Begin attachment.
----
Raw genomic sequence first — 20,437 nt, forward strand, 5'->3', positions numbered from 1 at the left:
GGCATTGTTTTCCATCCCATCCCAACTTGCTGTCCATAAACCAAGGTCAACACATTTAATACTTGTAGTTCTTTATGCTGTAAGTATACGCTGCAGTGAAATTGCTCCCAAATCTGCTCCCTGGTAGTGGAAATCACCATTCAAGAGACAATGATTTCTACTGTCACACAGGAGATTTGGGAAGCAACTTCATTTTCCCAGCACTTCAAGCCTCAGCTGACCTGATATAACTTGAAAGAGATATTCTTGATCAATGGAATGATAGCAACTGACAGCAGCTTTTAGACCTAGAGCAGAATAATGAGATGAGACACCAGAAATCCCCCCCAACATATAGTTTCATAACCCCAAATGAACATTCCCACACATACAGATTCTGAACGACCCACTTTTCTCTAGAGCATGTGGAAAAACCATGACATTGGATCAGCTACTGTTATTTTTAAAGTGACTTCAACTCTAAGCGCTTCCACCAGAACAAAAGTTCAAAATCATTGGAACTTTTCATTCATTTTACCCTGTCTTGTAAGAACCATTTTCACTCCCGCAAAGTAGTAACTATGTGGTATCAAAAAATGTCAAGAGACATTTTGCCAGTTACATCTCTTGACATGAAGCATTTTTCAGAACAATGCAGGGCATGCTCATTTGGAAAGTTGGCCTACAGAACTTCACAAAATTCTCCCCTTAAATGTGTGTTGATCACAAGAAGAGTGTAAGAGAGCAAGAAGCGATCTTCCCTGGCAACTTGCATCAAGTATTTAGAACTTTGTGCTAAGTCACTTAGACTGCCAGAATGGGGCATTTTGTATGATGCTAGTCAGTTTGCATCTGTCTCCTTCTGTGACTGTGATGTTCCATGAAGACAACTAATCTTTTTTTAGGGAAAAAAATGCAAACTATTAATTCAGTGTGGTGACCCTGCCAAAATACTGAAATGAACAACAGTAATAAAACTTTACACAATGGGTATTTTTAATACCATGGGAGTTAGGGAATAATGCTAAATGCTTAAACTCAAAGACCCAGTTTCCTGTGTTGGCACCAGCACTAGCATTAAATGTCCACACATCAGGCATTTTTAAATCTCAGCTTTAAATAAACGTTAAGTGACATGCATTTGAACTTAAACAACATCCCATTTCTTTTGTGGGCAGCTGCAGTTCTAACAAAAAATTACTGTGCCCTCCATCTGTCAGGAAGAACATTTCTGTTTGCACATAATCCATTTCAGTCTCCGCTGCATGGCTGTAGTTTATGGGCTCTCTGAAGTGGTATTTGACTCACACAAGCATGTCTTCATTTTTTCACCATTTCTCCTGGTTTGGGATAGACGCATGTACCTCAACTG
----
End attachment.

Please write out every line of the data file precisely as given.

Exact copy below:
Raw genomic sequence first — 20,437 nt, forward strand, 5'->3', positions numbered from 1 at the left:
GGCATTGTTTTCCATCCCATCCCAACTTGCTGTCCATAAACCAAGGTCAACACATTTAATACTTGTAGTTCTTTATGCTGTAAGTATACGCTGCAGTGAAATTGCTCCCAAATCTGCTCCCTGGTAGTGGAAATCACCATTCAAGAGACAATGATTTCTACTGTCACACAGGAGATTTGGGAAGCAACTTCATTTTCCCAGCACTTCAAGCCTCAGCTGACCTGATATAACTTGAAAGAGATATTCTTGATCAATGGAATGATAGCAACTGACAGCAGCTTTTAGACCTAGAGCAGAATAATGAGATGAGACACCAGAAATCCCCCCCAACATATAGTTTCATAACCCCAAATGAACATTCCCACACATACAGATTCTGAACGACCCACTTTTCTCTAGAGCATGTGGAAAAACCATGACATTGGATCAGCTACTGTTATTTTTAAAGTGACTTCAACTCTAAGCGCTTCCACCAGAACAAAAGTTCAAAATCATTGGAACTTTTCATTCATTTTACCCTGTCTTGTAAGAACCATTTTCACTCCCGCAAAGTAGTAACTATGTGGTATCAAAAAATGTCAAGAGACATTTTGCCAGTTACATCTCTTGACATGAAGCATTTTTCAGAACAATGCAGGGCATGCTCATTTGGAAAGTTGGCCTACAGAACTTCACAAAATTCTCCCCTTAAATGTGTGTTGATCACAAGAAGAGTGTAAGAGAGCAAGAAGCGATCTTCCCTGGCAACTTGCATCAAGTATTTAGAACTTTGTGCTAAGTCACTTAGACTGCCAGAATGGGGCATTTTGTATGATGCTAGTCAGTTTGCATCTGTCTCCTTCTGTGACTGTGATGTTCCATGAAGACAACTAATCTTTTTTTAGGGAAAAAAATGCAAACTATTAATTCAGTGTGGTGACCCTGCCAAAATACTGAAATGAACAACAGTAATAAAACTTTACACAATGGGTATTTTTAATACCATGGGAGTTAGGGAATAATGCTAAATGCTTAAACTCAAAGACCCAGTTTCCTGTGTTGGCACCAGCACTAGCATTAAATGTCCACACATCAGGCATTTTTAAATCTCAGCTTTAAATAAACGTTAAGTGACATGCATTTGAACTTAAACAACATCCCATTTCTTTTGTGGGCAGCTGCAGTTCTAACAAAAAATTACTGTGCCCTCCATCTGTCAGGAAGAACATTTCTGTTTGCACATAATCCATTTCAGTCTCCGCTGCATGGCTGTAGTTTATGGGCTCTCTGAAGTGGTATTTGACTCACACAAGCATGTCTTCATTTTTTCACCATTTCTCCTGGTTTGGGATAGACGCATGTACCTCAACTG